Ohakune is a paradise: a small town at the base at Mount Ruapehu on the North Island of New Zealand, its picturesque in the Summer and the ultimate snow haven in Winter. But there’s a problem.
With over 400,000 holidaymakers and thrillseekers flocking to the Tongariro National Park every year and leaving behind a trail of rubbish, the nearby landfill is almost full. Moreover, the process of trying to build another one will cost $2 million, which the Ruapehu District Council just doesn’t have.
Luckily, Andrew Stubbing appears to have a solution. Currently working in produce, Stubbing set up his community-centric coffee van company Elemento Espresso this year, with a long term vision of creating a specialised Zero Waste food truck lane in Ohakune - somewhere that would be “like a festival, but for 3-4 months of the year,” for the vast numbers of tourists and locals - where all waste would be processed, too.
“There’s a piece of land I’ve found that would be great as an activated space. It’s mission would be to reduce the amount of waste, be a communal space to eat, and somewhere unlike supermarkets and shops where your food will be free of plastic packaging which ends up in the landfill,” says Stubbing.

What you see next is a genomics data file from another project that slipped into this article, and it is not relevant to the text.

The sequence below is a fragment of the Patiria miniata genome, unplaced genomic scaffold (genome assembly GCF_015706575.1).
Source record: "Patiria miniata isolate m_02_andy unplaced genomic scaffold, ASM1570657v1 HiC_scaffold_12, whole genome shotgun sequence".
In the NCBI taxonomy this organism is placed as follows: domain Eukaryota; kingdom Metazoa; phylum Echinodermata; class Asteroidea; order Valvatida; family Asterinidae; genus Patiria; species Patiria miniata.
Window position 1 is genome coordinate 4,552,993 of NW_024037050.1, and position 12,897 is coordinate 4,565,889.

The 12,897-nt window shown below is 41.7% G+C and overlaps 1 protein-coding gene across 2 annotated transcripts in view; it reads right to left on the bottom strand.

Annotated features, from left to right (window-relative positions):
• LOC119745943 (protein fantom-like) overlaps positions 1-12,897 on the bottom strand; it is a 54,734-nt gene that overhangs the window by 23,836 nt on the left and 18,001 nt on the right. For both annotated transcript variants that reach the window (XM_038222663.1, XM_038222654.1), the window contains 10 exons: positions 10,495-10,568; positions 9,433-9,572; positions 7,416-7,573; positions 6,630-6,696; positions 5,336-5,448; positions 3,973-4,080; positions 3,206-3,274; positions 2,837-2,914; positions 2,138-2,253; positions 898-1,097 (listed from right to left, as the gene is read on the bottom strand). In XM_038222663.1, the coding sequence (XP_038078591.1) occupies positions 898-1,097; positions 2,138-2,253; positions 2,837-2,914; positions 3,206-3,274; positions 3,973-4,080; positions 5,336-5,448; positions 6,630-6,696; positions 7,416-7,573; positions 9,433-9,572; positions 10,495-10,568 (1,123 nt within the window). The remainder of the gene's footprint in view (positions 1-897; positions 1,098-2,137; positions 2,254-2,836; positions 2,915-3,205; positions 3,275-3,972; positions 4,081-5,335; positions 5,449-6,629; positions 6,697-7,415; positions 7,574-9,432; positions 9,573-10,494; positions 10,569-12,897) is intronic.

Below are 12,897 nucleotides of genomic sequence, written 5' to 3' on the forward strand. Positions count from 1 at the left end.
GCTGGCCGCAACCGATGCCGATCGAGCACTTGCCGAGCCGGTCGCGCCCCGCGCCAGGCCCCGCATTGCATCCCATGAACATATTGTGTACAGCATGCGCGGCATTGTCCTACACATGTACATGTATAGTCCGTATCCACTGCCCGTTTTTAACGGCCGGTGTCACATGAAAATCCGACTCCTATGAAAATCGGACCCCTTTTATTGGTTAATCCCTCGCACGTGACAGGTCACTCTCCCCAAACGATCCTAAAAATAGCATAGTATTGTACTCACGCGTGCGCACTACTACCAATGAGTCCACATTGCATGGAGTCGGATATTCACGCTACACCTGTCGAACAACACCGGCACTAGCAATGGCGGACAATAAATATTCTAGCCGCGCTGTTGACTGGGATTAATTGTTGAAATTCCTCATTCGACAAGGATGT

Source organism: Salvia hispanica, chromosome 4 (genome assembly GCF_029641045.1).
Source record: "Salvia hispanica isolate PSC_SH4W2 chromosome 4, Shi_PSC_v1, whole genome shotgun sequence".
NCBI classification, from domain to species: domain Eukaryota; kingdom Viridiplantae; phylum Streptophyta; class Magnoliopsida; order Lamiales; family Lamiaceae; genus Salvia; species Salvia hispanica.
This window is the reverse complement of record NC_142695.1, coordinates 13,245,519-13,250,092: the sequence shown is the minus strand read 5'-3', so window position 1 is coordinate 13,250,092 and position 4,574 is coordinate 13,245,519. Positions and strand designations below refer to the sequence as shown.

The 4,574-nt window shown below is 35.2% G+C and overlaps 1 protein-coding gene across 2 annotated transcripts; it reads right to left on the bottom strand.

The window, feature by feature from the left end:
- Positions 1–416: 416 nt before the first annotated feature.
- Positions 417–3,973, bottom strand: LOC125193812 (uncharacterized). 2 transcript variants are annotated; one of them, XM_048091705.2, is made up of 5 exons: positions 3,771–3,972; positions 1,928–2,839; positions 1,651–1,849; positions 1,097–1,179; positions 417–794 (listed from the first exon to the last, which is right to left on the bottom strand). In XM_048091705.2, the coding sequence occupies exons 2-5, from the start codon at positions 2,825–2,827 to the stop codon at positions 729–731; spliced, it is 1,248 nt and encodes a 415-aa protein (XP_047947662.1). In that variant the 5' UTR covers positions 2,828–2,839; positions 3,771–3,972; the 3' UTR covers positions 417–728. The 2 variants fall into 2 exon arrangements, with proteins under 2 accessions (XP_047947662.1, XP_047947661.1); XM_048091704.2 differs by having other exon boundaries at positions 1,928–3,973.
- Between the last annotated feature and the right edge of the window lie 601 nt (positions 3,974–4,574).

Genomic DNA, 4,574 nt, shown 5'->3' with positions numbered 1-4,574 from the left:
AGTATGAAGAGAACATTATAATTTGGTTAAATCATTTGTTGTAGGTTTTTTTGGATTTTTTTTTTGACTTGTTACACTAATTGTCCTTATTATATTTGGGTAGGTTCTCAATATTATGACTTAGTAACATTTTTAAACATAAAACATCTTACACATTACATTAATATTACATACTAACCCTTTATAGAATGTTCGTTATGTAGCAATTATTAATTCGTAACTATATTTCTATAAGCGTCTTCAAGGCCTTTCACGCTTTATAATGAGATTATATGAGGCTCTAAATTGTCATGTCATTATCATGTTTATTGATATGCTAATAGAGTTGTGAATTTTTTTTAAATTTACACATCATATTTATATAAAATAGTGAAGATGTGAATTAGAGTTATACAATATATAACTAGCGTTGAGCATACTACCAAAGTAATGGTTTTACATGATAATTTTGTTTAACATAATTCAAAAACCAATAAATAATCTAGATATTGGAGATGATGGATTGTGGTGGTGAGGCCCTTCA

Why did he want to incorporate Method’s recycling bins into his business? “It means we can separate the rubbish at the source. Method’s Whanganui factory is also only an hour from Ohakune, which was important to me. It’s a bin that’s made locally and it’s an education point, which I’m trying to put it in front of all ages.”
Andrew’s goal is not only to help Ohakune, but to change national and global mindsets when it comes to recycling and composting. “It’s a matter of changing behaviours by creating a space people can be educated in while enjoying amazing food and coffee.”
You can find Andrew and Elemento Espresso at Auckland Marathon this Sunday 29th October, serving up organic fairtrade Kokako coffee and composting used coffee cups onsite.
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